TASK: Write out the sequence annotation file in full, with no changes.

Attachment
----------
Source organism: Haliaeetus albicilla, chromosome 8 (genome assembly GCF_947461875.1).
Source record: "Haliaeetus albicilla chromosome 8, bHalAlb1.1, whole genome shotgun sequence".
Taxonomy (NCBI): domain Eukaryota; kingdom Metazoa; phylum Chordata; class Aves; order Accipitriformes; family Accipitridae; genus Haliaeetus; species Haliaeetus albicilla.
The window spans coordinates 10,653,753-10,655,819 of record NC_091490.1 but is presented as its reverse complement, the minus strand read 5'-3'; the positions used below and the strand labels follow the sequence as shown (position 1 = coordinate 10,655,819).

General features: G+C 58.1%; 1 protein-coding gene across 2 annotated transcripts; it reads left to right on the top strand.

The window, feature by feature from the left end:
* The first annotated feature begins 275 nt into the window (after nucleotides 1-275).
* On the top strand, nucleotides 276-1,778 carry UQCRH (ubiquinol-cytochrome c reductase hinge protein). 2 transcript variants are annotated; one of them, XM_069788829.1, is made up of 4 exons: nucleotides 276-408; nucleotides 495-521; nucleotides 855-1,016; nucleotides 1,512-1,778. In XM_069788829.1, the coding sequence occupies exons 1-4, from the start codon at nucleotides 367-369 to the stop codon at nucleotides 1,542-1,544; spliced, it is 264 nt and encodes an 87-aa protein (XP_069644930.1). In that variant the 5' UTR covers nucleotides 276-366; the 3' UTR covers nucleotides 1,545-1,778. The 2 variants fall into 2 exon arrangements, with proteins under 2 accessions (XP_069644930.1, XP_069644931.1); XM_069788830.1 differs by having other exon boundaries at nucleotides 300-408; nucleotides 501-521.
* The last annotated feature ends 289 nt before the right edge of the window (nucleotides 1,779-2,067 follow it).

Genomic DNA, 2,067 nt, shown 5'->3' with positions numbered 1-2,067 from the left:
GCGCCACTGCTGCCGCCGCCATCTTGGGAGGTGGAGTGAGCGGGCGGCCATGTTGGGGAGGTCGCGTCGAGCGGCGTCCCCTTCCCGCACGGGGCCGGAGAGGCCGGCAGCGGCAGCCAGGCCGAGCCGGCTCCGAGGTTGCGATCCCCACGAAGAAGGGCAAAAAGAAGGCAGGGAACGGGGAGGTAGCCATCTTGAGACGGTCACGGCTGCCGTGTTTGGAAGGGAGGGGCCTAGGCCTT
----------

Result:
Source organism: Haliaeetus albicilla, chromosome 8 (genome assembly GCF_947461875.1).
Source record: "Haliaeetus albicilla chromosome 8, bHalAlb1.1, whole genome shotgun sequence".
Taxonomy (NCBI): domain Eukaryota; kingdom Metazoa; phylum Chordata; class Aves; order Accipitriformes; family Accipitridae; genus Haliaeetus; species Haliaeetus albicilla.
The window spans coordinates 10,653,753-10,655,819 of record NC_091490.1 but is presented as its reverse complement, the minus strand read 5'-3'; the positions used below and the strand labels follow the sequence as shown (position 1 = coordinate 10,655,819).

General features: G+C 58.1%; 1 protein-coding gene across 2 annotated transcripts; it reads left to right on the top strand.

The window, feature by feature from the left end:
* The first annotated feature begins 275 nt into the window (after nucleotides 1-275).
* On the top strand, nucleotides 276-1,778 carry UQCRH (ubiquinol-cytochrome c reductase hinge protein). 2 transcript variants are annotated; one of them, XM_069788829.1, is made up of 4 exons: nucleotides 276-408; nucleotides 495-521; nucleotides 855-1,016; nucleotides 1,512-1,778. In XM_069788829.1, the coding sequence occupies exons 1-4, from the start codon at nucleotides 367-369 to the stop codon at nucleotides 1,542-1,544; spliced, it is 264 nt and encodes an 87-aa protein (XP_069644930.1). In that variant the 5' UTR covers nucleotides 276-366; the 3' UTR covers nucleotides 1,545-1,778. The 2 variants fall into 2 exon arrangements, with proteins under 2 accessions (XP_069644930.1, XP_069644931.1); XM_069788830.1 differs by having other exon boundaries at nucleotides 300-408; nucleotides 501-521.
* The last annotated feature ends 289 nt before the right edge of the window (nucleotides 1,779-2,067 follow it).

Genomic DNA, 2,067 nt, shown 5'->3' with positions numbered 1-2,067 from the left:
GCGCCACTGCTGCCGCCGCCATCTTGGGAGGTGGAGTGAGCGGGCGGCCATGTTGGGGAGGTCGCGTCGAGCGGCGTCCCCTTCCCGCACGGGGCCGGAGAGGCCGGCAGCGGCAGCCAGGCCGAGCCGGCTCCGAGGTTGCGATCCCCACGAAGAAGGGCAAAAAGAAGGCAGGGAACGGGGAGGTAGCCATCTTGAGACGGTCACGGCTGCCGTGTTTGGAAGGGAGGGGCCTAGGCCTT